Ubuntu → Apache → Phusion Passenger → Rails 2.3.

The main part of my site reacts to your clicks. So, if you click on a link, it will send you on to the destination, and instantly regenerate your page.

But, if you hit the back button, you don't see the new page. Unfortunately, it's not showing up without a manual refresh; it appears the browser is caching it. I want to make sure the browser does not cache the page.

Separately, I do want to set far-future expiration dates for all my static assets.

What's the best way to solve this? Should I solve this in Ruby on Rails? Apache? JavaScript?

Alas. Neither of these suggestions forced the behavior I'm looking for.

Maybe there's a JavaScript answer? I could have Ruby on Rails write out a timestamp in a comment, and then have the JavaScript code check to see if the times are within five seconds (or whatever works). If yes, then fine, but if no, then reload the page?

Do you think this would work?

  • What is the context of the first line? Your site? Something in Ubuntu? What is "Phusion Passenger"? May 10, 2022 at 13:44
  • Phusion Passenger is an app server. It was pretty popular back then, I don't know if it's still widely used. May 10, 2022 at 17:35

6 Answers 6


I finally figured this out - http://blog.serendeputy.com/posts/how-to-prevent-browsers-from-caching-a-page-in-rails/ in application_controller.rb.

After Ruby on Rails 5:

class ApplicationController < ActionController::Base

  before_action :set_cache_headers


  def set_cache_headers
    response.headers["Cache-Control"] = "no-cache, no-store"
    response.headers["Pragma"] = "no-cache"
    response.headers["Expires"] = "Mon, 01 Jan 1990 00:00:00 GMT"

Ruby on Rails 4 and older versions:

class ApplicationController < ActionController::Base

  before_filter :set_cache_headers


  def set_cache_headers
    response.headers["Cache-Control"] = "no-cache, no-store"
    response.headers["Pragma"] = "no-cache"
    response.headers["Expires"] = "Mon, 01 Jan 1990 00:00:00 GMT"
  • 4
    Should this be wrapped in a "if request.xhr?" so it only gets set on ajax refreshes but the normal pages do not?
    – CafeHey
    Aug 24, 2012 at 12:04
  • 3
    You only really need Cache-Control: no-store as long as the browser is compliant with HTTP 1.1. Section 14.9.2 What May be Stored by Caches
    – gaqzi
    Oct 7, 2014 at 2:05
  • 34
    Jan 1, 1990, was a Monday! Oct 29, 2014 at 17:55
  • 2
    Its not working for me I have add the same code in application_controller.rb and after logout I am able to see the last page by back button. Please guide me where I am wrong?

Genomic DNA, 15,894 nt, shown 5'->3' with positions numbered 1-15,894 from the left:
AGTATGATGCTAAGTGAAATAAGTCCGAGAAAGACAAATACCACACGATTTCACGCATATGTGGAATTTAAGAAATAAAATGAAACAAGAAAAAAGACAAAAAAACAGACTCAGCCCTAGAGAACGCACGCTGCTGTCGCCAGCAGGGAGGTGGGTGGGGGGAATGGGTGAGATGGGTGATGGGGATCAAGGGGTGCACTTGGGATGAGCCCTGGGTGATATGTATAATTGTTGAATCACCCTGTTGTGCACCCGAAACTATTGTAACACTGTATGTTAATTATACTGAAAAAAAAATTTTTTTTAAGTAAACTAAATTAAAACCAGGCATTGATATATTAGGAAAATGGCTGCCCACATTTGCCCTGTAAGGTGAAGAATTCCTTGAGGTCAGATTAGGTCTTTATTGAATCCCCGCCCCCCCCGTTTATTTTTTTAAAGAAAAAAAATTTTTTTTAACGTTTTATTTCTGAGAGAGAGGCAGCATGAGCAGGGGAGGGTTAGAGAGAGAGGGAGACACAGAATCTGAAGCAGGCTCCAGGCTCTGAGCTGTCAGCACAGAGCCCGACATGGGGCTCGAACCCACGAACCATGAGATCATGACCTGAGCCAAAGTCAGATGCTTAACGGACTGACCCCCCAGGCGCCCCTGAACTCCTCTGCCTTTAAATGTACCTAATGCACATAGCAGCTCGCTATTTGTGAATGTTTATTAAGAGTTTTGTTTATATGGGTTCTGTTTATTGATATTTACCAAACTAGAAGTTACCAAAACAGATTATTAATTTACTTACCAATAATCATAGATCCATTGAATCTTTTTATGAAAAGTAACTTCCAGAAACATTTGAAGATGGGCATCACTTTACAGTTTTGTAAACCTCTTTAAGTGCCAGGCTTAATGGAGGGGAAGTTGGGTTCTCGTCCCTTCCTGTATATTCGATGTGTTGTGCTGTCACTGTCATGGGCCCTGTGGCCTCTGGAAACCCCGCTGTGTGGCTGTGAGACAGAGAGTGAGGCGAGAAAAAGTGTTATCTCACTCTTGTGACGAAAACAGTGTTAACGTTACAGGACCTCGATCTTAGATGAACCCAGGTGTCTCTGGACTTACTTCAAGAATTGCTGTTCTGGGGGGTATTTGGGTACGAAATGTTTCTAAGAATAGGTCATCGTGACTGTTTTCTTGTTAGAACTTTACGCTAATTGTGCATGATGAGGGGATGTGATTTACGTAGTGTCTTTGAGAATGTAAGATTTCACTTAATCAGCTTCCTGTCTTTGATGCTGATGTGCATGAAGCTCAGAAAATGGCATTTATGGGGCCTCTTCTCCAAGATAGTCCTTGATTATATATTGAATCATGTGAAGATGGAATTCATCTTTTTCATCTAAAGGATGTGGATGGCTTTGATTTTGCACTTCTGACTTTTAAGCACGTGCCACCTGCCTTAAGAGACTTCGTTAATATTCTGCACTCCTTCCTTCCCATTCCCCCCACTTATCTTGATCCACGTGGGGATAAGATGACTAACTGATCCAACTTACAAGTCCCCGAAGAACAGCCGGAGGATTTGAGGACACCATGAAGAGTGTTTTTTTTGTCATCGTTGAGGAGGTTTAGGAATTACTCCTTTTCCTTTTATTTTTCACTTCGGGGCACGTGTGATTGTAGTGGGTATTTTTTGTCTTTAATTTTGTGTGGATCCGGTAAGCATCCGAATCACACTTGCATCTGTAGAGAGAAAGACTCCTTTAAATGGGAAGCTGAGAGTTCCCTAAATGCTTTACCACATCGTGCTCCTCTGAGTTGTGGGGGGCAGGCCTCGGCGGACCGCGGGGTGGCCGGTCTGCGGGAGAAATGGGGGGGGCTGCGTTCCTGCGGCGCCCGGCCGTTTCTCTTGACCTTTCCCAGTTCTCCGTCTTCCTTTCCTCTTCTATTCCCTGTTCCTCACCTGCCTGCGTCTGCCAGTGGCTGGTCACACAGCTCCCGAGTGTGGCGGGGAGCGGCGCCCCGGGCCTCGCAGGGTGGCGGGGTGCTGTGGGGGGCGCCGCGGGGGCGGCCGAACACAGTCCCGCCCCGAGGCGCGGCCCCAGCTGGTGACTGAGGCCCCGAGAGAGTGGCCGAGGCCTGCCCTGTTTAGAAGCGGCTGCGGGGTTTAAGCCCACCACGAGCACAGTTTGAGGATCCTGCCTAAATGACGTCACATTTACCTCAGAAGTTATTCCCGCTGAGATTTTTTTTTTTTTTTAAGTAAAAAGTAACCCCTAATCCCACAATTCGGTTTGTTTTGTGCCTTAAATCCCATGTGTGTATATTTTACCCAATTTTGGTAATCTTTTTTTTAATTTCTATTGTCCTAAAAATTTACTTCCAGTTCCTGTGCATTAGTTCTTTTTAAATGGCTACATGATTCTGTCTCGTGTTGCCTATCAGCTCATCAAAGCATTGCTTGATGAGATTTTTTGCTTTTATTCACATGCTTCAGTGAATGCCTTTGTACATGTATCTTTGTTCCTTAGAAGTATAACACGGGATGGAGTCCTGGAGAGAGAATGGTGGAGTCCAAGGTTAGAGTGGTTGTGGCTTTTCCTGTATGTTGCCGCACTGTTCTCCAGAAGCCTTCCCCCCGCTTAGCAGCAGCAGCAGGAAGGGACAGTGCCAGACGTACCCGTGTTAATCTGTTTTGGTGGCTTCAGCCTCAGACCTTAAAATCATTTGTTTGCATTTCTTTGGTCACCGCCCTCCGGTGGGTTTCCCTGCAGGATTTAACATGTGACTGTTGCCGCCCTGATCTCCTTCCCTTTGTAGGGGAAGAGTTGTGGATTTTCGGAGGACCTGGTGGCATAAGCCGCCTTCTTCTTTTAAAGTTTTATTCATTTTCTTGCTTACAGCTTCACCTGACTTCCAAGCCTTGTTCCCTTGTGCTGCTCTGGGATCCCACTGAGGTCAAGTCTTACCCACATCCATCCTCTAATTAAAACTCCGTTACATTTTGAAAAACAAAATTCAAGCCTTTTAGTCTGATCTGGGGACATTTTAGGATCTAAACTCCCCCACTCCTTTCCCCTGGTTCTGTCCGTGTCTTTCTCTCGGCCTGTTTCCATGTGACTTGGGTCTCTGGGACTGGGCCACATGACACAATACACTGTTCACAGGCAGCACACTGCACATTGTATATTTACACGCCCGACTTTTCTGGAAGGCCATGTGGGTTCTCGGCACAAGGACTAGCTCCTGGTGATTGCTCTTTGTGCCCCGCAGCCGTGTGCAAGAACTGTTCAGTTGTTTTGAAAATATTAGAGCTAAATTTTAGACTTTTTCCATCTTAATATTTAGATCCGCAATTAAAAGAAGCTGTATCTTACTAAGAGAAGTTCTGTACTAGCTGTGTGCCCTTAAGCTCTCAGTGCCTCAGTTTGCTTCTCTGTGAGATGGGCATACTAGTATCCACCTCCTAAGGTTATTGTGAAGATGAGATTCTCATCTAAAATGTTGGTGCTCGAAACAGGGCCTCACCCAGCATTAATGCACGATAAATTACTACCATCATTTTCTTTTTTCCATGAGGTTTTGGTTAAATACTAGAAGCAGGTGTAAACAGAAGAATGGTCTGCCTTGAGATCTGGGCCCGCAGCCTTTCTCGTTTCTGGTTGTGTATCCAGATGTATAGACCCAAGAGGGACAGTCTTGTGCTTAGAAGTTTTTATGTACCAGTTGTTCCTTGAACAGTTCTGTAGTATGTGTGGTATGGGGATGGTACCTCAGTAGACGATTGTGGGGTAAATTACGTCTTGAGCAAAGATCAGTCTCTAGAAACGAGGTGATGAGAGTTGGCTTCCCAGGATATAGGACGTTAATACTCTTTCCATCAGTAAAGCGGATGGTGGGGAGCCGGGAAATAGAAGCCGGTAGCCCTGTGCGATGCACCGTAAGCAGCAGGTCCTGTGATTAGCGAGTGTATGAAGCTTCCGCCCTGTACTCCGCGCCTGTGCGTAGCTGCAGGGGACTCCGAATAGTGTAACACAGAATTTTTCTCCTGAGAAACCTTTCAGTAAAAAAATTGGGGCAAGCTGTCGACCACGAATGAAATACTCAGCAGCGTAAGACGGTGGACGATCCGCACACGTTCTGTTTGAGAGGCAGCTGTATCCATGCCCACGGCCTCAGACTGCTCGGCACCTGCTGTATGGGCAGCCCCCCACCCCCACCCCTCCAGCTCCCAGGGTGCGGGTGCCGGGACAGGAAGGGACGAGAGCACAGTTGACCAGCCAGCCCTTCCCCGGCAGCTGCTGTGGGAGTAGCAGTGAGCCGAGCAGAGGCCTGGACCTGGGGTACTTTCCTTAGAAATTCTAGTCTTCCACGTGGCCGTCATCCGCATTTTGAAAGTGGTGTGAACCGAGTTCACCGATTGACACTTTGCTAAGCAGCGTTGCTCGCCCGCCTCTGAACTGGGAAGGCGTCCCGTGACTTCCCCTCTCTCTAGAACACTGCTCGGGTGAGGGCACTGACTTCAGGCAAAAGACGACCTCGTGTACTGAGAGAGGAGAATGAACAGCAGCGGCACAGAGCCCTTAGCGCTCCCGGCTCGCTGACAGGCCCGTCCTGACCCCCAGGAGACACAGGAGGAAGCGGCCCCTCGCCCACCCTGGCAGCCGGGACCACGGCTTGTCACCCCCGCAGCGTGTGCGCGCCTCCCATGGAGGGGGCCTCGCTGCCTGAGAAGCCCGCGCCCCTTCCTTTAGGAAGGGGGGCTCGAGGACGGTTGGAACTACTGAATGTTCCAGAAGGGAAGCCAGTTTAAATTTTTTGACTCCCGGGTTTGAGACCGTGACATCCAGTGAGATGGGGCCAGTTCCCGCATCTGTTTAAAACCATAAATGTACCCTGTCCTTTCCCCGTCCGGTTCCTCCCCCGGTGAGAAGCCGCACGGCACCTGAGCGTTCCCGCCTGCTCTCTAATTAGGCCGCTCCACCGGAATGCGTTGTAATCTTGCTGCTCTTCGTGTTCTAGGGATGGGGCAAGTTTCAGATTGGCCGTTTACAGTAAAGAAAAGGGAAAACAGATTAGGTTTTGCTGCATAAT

– Thorin
    Jan 21, 2015 at 13:27
  • 1
    Will this also NOT cache JS and CSS in rails app ? Will JS and CSS be loaded from server for each request ? Feb 13, 2015 at 12:14





I have used this line with some success in the controller. It works in Safari and Internet Explorer, but I haven't seen it work with Firefox.

response.headers["Expires"] = "#{1.year.ago}"

For your second point, if you use the Ruby on Rails helper methods like


and leave the default settings on your web server, the assets are typically cached pretty well.

  • 4
    1.year.ago is unnecessary overhead. Just pick some arbitrary time in the past like Fri, 01 Jan 1990 00:00:00 GMT
    – Archonic
    Sep 24, 2013 at 15:51
  • 9
    @Archonic 1 jan 1990 was a Monday! Apr 16, 2018 at 20:04

The cleaner way would be to write Rack middleware, which changes the Cache-Control header based on some logic (for example, only for application/xml mime-type).

Or, for an uglier, but still working approach, one could change the ActionDispatch::Response::DEFAULT_CACHE_CONTROL constant to 'no-cache'.

Of course, if the controller and/or action granularity is required, then it's better to do this in the controller.


Point of note: You can't conditionally clear the cache (like if a before_filter only calls reset_cache if the user's already been there). You need to unconditionally clear the cache, because the browser won't make a new request just to see if this time it needs to reload, even though it didn't need to last time.


before_filter :reset_cache, if: :user_completed_demographics?

won't work to prevent users from coming back after they've been there, since the browser uses the original cache headers on the Back button.

before_filter :reset_cache

will work, however (after refreshing the page and clearing the cache from before you added this, obviously), since, on the first request, the browser will get the no-cache, no-store, ... and apply it to future page loads.


no_cache_control Gem.

If you need to do this for all responses, e.g., to pass a penetration test (Burp Suite, Detectify, etc.), you can install this Gem on Ruby on Rails 4+ in order to add the following headers to all responses:

Cache-Control: no-cache, no-store, max-age=0, must-revalidate
Pragma: no-cache
Expires: -1

It works like a charm and is really the right way to go for secure, HTTPS web applications that require authentication to do anything.

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